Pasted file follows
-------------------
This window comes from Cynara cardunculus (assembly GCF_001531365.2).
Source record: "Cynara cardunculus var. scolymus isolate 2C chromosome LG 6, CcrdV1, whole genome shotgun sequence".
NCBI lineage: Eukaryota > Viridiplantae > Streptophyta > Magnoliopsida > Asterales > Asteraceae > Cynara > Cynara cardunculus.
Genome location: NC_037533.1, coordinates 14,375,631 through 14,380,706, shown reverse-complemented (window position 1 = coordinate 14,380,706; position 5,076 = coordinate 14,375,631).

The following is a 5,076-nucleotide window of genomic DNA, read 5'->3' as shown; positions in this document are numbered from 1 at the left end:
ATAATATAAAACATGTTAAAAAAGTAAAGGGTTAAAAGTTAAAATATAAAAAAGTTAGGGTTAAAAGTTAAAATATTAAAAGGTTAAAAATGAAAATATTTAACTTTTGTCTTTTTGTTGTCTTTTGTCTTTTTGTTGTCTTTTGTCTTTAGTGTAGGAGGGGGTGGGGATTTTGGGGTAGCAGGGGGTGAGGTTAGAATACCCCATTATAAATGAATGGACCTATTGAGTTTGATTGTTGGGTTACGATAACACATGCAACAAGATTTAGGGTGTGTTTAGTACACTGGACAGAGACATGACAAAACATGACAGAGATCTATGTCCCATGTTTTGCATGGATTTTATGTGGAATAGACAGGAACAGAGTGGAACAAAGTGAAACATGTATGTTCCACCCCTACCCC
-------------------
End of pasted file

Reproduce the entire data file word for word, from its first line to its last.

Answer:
This window comes from Cynara cardunculus (assembly GCF_001531365.2).
Source record: "Cynara cardunculus var. scolymus isolate 2C chromosome LG 6, CcrdV1, whole genome shotgun sequence".
NCBI lineage: Eukaryota > Viridiplantae > Streptophyta > Magnoliopsida > Asterales > Asteraceae > Cynara > Cynara cardunculus.
Genome location: NC_037533.1, coordinates 14,375,631 through 14,380,706, shown reverse-complemented (window position 1 = coordinate 14,380,706; position 5,076 = coordinate 14,375,631).

The following is a 5,076-nucleotide window of genomic DNA, read 5'->3' as shown; positions in this document are numbered from 1 at the left end:
ATAATATAAAACATGTTAAAAAAGTAAAGGGTTAAAAGTTAAAATATAAAAAAGTTAGGGTTAAAAGTTAAAATATTAAAAGGTTAAAAATGAAAATATTTAACTTTTGTCTTTTTGTTGTCTTTTGTCTTTTTGTTGTCTTTTGTCTTTAGTGTAGGAGGGGGTGGGGATTTTGGGGTAGCAGGGGGTGAGGTTAGAATACCCCATTATAAATGAATGGACCTATTGAGTTTGATTGTTGGGTTACGATAACACATGCAACAAGATTTAGGGTGTGTTTAGTACACTGGACAGAGACATGACAAAACATGACAGAGATCTATGTCCCATGTTTTGCATGGATTTTATGTGGAATAGACAGGAACAGAGTGGAACAAAGTGAAACATGTATGTTCCACCCCTACCCC